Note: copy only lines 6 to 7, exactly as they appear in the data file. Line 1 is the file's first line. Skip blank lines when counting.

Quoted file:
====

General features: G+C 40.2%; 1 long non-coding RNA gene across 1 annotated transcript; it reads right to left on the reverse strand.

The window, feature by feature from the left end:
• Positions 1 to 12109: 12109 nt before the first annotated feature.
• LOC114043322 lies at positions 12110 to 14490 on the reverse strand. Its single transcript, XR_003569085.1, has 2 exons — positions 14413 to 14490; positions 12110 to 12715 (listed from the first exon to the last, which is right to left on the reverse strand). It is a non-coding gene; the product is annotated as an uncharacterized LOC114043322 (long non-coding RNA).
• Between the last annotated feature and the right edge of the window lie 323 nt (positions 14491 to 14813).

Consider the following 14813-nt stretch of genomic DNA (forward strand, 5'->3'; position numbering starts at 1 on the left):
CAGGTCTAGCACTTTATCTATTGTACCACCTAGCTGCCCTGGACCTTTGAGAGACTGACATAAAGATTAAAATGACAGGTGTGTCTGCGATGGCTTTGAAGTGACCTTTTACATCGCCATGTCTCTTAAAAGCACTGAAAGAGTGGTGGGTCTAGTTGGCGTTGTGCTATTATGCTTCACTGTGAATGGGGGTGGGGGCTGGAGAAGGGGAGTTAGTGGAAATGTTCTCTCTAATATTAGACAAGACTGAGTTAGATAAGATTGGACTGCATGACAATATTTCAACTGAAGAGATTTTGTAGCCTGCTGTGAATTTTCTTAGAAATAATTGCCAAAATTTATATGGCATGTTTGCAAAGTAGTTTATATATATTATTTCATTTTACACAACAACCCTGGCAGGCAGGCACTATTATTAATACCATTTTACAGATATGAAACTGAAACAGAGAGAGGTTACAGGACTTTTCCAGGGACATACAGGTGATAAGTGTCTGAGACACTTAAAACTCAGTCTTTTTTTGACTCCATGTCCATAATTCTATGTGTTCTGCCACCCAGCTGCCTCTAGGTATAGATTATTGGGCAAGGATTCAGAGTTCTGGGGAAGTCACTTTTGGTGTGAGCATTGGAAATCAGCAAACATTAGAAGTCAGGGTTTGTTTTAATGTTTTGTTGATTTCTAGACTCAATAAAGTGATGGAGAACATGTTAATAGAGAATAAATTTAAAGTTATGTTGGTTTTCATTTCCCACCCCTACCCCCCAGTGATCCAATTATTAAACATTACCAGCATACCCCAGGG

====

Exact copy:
Consider the following 14813-nt stretch of genomic DNA (forward strand, 5'->3'; position numbering starts at 1 on the left):
CAGGTCTAGCACTTTATCTATTGTACCACCTAGCTGCCCTGGACCTTTGAGAGACTGACATAAAGATTAAAATGACAGGTGTGTCTGCGATGGCTTTGAAGTGACCTTTTACATCGCCATGTCTCTTAAAAGCACTGAAAGAGTGGTGGGTCTAGTTGGCGTTGTGCTATTATGCTTCACTGTGAATGGGGGTGGGGGCTGGAGAAGGGGAGTTAGTGGAAATGTTCTCTCTAATATTAGACAAGACTGAGTTAGATAAGATTGGACTGCATGACAATATTTCAACTGAAGAGATTTTGTAGCCTGCTGTGAATTTTCTTAGAAATAATTGCCAAAATTTATATGGCATGTTTGCAAAGTAGTTTATATATATTATTTCATTTTACACAACAACCCTGGCAGGCAGGCACTATTATTAATACCATTTTACAGATATGAAACTGAAACAGAGAGAGGTTACAGGACTTTTCCAGGGACATACAGGTGATAAGTGTCTGAGACACTTAAAACTCAGTCTTTTTTTGACTCCATGTCCATAATTCTATGTGTTCTGCCACCCAGCTGCCTCTAGGTATAGATTATTGGGCAAGGATTCAGAGTTCTGGGGAAGTCACTTTTGGTGTGAGCATTGGAAATCAGCAAACATTAGAAGTCAGGGTTTGTTTTAATGTTTTGTTGATTTCTAGACTCAATAAAGTGATGGAGAACATGTTAATAGAGAATAAATTTAAAGTTATGTTGGTTTTCATTTCCCACCCCTACCCCCCAGTGATCCAATTATTAAACATTACCAGCATACCCCAGGG